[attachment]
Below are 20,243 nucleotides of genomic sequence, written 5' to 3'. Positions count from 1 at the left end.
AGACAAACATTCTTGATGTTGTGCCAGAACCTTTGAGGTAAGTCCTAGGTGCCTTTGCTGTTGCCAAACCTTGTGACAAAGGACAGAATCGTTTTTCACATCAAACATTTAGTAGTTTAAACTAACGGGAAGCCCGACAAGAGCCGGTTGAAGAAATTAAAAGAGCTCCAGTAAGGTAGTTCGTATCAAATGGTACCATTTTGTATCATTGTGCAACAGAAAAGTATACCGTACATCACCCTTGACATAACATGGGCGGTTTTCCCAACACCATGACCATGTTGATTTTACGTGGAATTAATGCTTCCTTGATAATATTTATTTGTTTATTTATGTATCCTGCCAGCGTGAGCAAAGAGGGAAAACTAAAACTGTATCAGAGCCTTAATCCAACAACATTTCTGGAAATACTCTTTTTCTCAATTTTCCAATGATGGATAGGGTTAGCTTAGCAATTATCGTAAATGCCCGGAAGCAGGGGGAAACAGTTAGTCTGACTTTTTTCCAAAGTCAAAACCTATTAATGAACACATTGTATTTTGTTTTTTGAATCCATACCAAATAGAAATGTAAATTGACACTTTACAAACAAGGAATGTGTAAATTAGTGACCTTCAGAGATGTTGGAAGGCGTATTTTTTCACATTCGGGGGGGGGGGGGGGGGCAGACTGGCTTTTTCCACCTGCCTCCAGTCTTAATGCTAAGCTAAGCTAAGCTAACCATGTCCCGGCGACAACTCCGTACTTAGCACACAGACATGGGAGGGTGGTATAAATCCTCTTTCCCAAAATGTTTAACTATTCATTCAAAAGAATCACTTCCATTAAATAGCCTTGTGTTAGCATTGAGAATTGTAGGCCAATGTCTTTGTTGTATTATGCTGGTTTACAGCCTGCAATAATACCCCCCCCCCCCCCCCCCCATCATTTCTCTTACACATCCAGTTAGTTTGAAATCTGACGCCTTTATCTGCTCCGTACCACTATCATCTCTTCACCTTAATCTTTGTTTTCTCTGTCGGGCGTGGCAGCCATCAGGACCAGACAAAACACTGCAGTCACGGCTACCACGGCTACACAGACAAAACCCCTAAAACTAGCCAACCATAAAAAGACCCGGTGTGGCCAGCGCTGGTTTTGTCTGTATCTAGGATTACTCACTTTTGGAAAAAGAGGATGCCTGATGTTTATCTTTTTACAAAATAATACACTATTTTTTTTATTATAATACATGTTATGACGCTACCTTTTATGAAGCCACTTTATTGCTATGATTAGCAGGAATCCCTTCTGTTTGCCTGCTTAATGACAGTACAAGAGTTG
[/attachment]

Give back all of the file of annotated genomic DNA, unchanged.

Below are 20,243 nucleotides of genomic sequence, written 5' to 3'. Positions count from 1 at the left end.
AGACAAACATTCTTGATGTTGTGCCAGAACCTTTGAGGTAAGTCCTAGGTGCCTTTGCTGTTGCCAAACCTTGTGACAAAGGACAGAATCGTTTTTCACATCAAACATTTAGTAGTTTAAACTAACGGGAAGCCCGACAAGAGCCGGTTGAAGAAATTAAAAGAGCTCCAGTAAGGTAGTTCGTATCAAATGGTACCATTTTGTATCATTGTGCAACAGAAAAGTATACCGTACATCACCCTTGACATAACATGGGCGGTTTTCCCAACACCATGACCATGTTGATTTTACGTGGAATTAATGCTTCCTTGATAATATTTATTTGTTTATTTATGTATCCTGCCAGCGTGAGCAAAGAGGGAAAACTAAAACTGTATCAGAGCCTTAATCCAACAACATTTCTGGAAATACTCTTTTTCTCAATTTTCCAATGATGGATAGGGTTAGCTTAGCAATTATCGTAAATGCCCGGAAGCAGGGGGAAACAGTTAGTCTGACTTTTTTCCAAAGTCAAAACCTATTAATGAACACATTGTATTTTGTTTTTTGAATCCATACCAAATAGAAATGTAAATTGACACTTTACAAACAAGGAATGTGTAAATTAGTGACCTTCAGAGATGTTGGAAGGCGTATTTTTTCACATTCGGGGGGGGGGGGGGGGGCAGACTGGCTTTTTCCACCTGCCTCCAGTCTTAATGCTAAGCTAAGCTAAGCTAACCATGTCCCGGCGACAACTCCGTACTTAGCACACAGACATGGGAGGGTGGTATAAATCCTCTTTCCCAAAATGTTTAACTATTCATTCAAAAGAATCACTTCCATTAAATAGCCTTGTGTTAGCATTGAGAATTGTAGGCCAATGTCTTTGTTGTATTATGCTGGTTTACAGCCTGCAATAATACCCCCCCCCCCCCCCCCCCATCATTTCTCTTACACATCCAGTTAGTTTGAAATCTGACGCCTTTATCTGCTCCGTACCACTATCATCTCTTCACCTTAATCTTTGTTTTCTCTGTCGGGCGTGGCAGCCATCAGGACCAGACAAAACACTGCAGTCACGGCTACCACGGCTACACAGACAAAACCCCTAAAACTAGCCAACCATAAAAAGACCCGGTGTGGCCAGCGCTGGTTTTGTCTGTATCTAGGATTACTCACTTTTGGAAAAAGAGGATGCCTGATGTTTATCTTTTTACAAAATAATACACTATTTTTTTTATTATAATACATGTTATGACGCTACCTTTTATGAAGCCACTTTATTGCTATGATTAGCAGGAATCCCTTCTGTTTGCCTGCTTAATGACAGTACAAGAGTTG